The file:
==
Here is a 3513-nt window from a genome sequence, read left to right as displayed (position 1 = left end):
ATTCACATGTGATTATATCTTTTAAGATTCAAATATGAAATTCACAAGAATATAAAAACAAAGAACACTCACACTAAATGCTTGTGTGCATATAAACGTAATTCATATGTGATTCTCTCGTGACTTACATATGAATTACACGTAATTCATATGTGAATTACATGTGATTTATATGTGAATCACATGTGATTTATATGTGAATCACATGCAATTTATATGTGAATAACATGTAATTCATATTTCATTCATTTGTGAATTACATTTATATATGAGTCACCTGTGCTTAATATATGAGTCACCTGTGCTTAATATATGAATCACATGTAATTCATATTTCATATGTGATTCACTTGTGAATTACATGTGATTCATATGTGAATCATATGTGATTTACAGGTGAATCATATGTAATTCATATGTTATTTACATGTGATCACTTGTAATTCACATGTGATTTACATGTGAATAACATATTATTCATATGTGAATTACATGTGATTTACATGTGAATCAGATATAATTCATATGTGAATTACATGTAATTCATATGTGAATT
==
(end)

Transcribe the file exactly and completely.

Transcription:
Here is a 3513-nt window from a genome sequence, read left to right as displayed (position 1 = left end):
ATTCACATGTGATTATATCTTTTAAGATTCAAATATGAAATTCACAAGAATATAAAAACAAAGAACACTCACACTAAATGCTTGTGTGCATATAAACGTAATTCATATGTGATTCTCTCGTGACTTACATATGAATTACACGTAATTCATATGTGAATTACATGTGATTTATATGTGAATCACATGTGATTTATATGTGAATCACATGCAATTTATATGTGAATAACATGTAATTCATATTTCATTCATTTGTGAATTACATTTATATATGAGTCACCTGTGCTTAATATATGAGTCACCTGTGCTTAATATATGAATCACATGTAATTCATATTTCATATGTGATTCACTTGTGAATTACATGTGATTCATATGTGAATCATATGTGATTTACAGGTGAATCATATGTAATTCATATGTTATTTACATGTGATCACTTGTAATTCACATGTGATTTACATGTGAATAACATATTATTCATATGTGAATTACATGTGATTTACATGTGAATCAGATATAATTCATATGTGAATTACATGTAATTCATATGTGAATT